Diary of an Expat, Part 4
Apartments redux, a plethora of stores, living in the moment.
Today has been an excellent week for three primary reasons.
  1. Really good week at work.
  2. Found an apartment.
  3. Tabasco sauce at local supermarket.
This latter was an unexpected discovery, and came from wandering. This is one problem with moving to a country that lacks a strong tradition of "do-everything" stores like Wal-Mart or Target, and it's something you don't really think about until it's something you need. A hairbrush and some makeup, sure, try the drugstore; strawberries and butter, well, the grocery is there to help.

What about an air mattress? A suitcase? What about an umbrella? What about a flashlight?

If you don't know the names of stores and, like me, you suffer from terrifying social anxiety, then you find these things by wandering. This is how you discover the store that sells old books, the store that sells maps, the store that sells keychains of what appear to be Hello Kitty in the process of being lynched. And this is how you discover the Tabasco sauce.

It's the other things that worry me, because I'll need them in short order. The umbrella is self-explanatory; the weather has been tending towards the cold and grey. The flashlight is for the apartment; German apartments don't come with lights, and there's a brisk market in secondhand lamps. The air mattress is for the apartment, too; even if I could understand Ikea's website well enough to pick up a mattress, it won't be there until after I've already moved in, and I have no great desire to sleep on the floor.

But about this place. For me, it's perfect. It's located close to a tram station that takes me directly to work. It's small and well-furnished, and it seems like it will be nice and quiet, despite the ongoing construction and nearby city streets. It also has a balcony, where I can sit and enjoy the growing cold that slides inexorably down to blanket the city.

Oh, yes, and they want $6,000 to sign the lease. Well, what can you do?

One month on, Berlin occupies a strange and uncomfortable middle ground in my consciousness these days. I know the walk from home to work and to the store; I know the train stations to use to get to important places, I know how to withdraw money from the ATM, and I know a few local restaurants.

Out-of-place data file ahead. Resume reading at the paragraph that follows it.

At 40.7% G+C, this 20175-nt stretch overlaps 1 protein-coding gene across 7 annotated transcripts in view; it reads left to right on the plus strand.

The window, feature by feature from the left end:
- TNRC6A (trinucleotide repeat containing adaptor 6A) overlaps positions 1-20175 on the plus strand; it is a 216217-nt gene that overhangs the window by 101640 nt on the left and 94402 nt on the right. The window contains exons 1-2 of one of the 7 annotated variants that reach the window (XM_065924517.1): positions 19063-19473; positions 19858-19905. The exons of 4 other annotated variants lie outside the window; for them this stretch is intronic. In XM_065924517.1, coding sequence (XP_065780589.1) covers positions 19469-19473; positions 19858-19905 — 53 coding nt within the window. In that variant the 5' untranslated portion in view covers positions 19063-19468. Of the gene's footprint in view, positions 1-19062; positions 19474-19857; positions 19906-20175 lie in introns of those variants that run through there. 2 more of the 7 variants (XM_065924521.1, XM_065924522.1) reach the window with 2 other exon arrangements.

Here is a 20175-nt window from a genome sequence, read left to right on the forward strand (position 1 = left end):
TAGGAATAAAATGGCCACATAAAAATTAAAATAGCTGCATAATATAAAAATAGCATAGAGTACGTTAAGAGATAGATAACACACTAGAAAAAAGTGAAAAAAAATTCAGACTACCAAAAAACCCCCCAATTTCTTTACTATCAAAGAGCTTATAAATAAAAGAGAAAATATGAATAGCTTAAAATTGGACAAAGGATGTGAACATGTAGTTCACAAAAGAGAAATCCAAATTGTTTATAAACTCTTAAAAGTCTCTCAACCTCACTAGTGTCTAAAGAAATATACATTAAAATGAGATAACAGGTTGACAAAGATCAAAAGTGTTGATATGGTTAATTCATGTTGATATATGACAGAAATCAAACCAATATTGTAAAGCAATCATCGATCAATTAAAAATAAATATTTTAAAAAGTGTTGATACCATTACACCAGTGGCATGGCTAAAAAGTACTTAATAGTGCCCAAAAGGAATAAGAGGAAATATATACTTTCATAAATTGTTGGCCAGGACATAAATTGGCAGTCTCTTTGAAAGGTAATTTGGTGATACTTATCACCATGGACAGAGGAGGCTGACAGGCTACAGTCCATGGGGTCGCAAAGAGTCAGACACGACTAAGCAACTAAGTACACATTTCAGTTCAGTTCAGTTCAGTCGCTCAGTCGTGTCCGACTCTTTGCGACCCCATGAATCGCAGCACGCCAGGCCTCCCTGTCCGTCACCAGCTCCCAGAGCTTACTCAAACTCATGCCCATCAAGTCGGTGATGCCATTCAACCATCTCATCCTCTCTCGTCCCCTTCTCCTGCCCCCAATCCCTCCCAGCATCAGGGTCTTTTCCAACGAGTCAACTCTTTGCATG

In short, it is starting to feel like home. Then I leave the apartment and realise that, as if woken from a sudden dream, I am profoundly unable to comprehend what is going on around me. Thus far my life in Berlin has been, essentially, predicated on the notion that nothing ever goes wrong. The thing is, when things go right nobody really needs or wants to talk to you, and you can glide through life without issue.

How do you explain that you don't have enough cash, and need to stop at the ATM? How do you tell your landlord that the Internet has stopped working? How do you complain to the authorities when some violation of your civil rights occurs? How do you find the goddamned table salt in the store?

That one, fortunately, is easy enough because it describes an ongoing dilemma.

The first thing to go, when you start learning a new language, is your sense of time. Vocabulary is rough, but in a pinch most things can be pantomimed or inferred from the words that you already know. Although this presents certain issues in, say, buying condoms or administering nuclear power plants, respectively, most of the time you can get by.

With time, it's different. Newcomers to a language are trapped forever in the present, and this lends a peculiar sort of hedonism to their lives. You are compelled to live in the moment — lacking the ability to plan to visit the café tomorrow, you suggest it be visited right the hell now. And without such concepts as "the past tense" or "ago," phrases like "I attended the university" escape you, and you become a lifelong scholar who perennially studies English and is constantly reading the works of Jean Baudrillard and Jack Kerouac.

All the accomplishments and milestones of your life stack together. "I have a car when I am in college," you volunteer in reference to your other life as a student, when someone tells you they're into automobiles. "But it doesn't drive, so I sell it. Then, I have another car, which is wonderful, but I must sell it also, for I live not in America, but live in Berlin now."

Apart from the samsara of car ownership, this tenseless life also has the effect of reducing the shops to an errand of charity. Stripped of the ability to form conditional phrases, and with nose pressed plaintively to the window of a bakery, you find yourself pointing to a sandwich, hidden behind glass.

"I like the sandwich of tomato with mozzarella," you murmur to the clerk, your voice wistful, like a hungry tramp. "It is delicious."
"You want it?" she says — and your eyes light up. "If you like it so much, you can have it."
"Oh, thank you," you cry. Lacking the mechanism for superlatives, you couch your happiness in exuberance instead. "Thank you."

Then she asks for payment, and you're compelled to hand over a €50 note to avoid the awkwardness of providing an insufficient amount of money — but the sandwich of tomato with mozzarella is indeed delicious. Not that this comes as any surprise.

After all, it is delicious when you eat it yesterday, too.
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